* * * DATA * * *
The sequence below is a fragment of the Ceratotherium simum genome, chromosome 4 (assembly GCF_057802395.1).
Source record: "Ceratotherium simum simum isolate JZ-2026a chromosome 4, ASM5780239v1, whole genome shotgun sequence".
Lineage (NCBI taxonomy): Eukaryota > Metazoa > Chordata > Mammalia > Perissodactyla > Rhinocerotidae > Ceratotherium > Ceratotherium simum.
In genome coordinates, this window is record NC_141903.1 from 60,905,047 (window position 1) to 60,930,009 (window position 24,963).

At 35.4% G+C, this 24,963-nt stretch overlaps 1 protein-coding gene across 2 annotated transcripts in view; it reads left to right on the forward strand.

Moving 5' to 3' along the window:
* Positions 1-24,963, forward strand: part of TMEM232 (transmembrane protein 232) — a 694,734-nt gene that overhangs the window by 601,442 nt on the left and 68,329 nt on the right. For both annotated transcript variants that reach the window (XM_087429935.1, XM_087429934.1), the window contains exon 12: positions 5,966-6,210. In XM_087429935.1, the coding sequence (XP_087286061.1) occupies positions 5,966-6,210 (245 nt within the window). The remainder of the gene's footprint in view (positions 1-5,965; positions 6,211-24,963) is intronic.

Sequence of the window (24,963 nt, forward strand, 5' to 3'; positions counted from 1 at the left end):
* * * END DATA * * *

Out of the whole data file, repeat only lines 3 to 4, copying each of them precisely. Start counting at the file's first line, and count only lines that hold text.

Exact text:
Lineage (NCBI taxonomy): Eukaryota > Metazoa > Chordata > Mammalia > Perissodactyla > Rhinocerotidae > Ceratotherium > Ceratotherium simum.
In genome coordinates, this window is record NC_141903.1 from 60,905,047 (window position 1) to 60,930,009 (window position 24,963).